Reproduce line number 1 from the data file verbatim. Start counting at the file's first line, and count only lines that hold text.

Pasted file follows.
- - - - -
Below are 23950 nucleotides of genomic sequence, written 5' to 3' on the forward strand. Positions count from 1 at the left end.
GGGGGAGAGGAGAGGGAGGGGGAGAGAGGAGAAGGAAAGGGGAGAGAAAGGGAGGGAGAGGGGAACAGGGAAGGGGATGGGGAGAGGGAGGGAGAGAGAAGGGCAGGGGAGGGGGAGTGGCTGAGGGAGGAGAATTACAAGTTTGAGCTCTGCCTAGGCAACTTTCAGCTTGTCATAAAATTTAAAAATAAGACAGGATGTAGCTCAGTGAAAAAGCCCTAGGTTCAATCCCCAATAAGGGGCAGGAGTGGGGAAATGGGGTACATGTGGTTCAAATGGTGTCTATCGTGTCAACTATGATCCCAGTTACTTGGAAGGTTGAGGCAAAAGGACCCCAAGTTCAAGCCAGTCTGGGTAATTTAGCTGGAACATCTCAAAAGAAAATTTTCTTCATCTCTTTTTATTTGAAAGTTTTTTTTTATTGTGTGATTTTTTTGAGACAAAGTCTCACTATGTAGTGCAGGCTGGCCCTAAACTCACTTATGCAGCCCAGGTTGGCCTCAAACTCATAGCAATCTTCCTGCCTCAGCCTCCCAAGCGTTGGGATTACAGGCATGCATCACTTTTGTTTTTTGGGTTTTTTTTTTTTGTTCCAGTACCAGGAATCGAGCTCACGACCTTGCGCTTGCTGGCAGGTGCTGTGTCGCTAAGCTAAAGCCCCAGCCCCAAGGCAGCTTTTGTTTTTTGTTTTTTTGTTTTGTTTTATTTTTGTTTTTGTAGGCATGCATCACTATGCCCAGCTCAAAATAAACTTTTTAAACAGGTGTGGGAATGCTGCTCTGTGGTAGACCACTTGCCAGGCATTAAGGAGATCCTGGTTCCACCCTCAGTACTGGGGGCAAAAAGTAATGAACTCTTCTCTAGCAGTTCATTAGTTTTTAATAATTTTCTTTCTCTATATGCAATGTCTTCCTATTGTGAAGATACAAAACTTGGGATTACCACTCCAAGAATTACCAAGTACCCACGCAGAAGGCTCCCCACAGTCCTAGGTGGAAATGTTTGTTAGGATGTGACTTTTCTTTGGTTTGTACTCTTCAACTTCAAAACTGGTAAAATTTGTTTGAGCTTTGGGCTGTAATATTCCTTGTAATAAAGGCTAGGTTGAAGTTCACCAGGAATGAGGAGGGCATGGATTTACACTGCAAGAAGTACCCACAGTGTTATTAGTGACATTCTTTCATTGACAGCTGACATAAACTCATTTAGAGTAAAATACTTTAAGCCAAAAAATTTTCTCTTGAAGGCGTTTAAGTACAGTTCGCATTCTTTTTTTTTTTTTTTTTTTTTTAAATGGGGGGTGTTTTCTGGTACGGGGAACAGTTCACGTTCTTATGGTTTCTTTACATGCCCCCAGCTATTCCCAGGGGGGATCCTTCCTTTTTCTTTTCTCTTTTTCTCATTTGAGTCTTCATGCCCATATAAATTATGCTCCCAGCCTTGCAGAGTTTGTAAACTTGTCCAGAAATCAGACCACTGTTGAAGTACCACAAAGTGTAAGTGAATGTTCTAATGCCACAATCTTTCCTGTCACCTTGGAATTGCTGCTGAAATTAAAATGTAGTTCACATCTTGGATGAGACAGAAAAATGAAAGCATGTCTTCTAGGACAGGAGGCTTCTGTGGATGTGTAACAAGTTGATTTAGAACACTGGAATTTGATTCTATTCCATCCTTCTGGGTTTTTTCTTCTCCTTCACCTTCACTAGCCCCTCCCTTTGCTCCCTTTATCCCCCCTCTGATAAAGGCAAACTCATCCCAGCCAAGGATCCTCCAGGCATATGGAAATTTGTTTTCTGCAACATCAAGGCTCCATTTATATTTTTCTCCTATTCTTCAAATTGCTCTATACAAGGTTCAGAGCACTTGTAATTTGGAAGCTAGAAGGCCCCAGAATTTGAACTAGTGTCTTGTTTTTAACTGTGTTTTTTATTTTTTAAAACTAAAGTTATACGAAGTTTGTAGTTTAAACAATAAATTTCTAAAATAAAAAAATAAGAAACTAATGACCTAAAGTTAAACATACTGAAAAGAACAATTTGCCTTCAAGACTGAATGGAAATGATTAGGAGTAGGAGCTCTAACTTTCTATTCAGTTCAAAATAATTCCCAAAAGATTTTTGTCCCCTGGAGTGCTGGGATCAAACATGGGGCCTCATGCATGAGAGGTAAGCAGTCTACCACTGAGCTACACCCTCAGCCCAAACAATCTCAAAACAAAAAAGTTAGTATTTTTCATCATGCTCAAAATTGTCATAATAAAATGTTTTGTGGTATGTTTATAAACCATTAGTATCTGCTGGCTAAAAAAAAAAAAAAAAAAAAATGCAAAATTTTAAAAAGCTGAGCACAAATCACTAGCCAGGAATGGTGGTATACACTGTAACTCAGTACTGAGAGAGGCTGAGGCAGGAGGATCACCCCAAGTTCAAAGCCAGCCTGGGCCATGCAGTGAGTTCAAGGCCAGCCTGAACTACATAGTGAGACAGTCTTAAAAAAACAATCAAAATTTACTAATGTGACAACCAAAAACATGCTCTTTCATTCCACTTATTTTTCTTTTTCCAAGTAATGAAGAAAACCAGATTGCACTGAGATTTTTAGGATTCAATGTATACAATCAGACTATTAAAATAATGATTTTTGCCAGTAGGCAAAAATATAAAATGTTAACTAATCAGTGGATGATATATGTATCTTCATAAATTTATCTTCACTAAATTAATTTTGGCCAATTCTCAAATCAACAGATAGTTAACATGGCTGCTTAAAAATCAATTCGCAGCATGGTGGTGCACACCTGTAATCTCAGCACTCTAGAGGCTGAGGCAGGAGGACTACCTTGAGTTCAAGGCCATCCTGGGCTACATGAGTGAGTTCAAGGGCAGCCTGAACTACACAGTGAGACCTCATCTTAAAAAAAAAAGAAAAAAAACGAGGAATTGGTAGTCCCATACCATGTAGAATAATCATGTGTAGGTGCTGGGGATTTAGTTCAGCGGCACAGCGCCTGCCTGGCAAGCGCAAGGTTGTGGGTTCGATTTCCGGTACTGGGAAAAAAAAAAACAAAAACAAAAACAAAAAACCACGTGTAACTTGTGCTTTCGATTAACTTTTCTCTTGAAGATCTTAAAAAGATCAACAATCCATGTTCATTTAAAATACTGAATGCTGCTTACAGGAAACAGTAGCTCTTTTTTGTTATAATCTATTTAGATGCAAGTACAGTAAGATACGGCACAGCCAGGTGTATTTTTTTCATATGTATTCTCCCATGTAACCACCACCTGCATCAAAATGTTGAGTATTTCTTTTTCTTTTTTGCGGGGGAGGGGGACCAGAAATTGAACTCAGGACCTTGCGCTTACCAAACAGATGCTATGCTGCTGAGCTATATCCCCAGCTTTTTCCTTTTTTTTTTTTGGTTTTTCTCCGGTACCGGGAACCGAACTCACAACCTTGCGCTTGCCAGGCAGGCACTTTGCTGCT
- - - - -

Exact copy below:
Below are 23950 nucleotides of genomic sequence, written 5' to 3' on the forward strand. Positions count from 1 at the left end.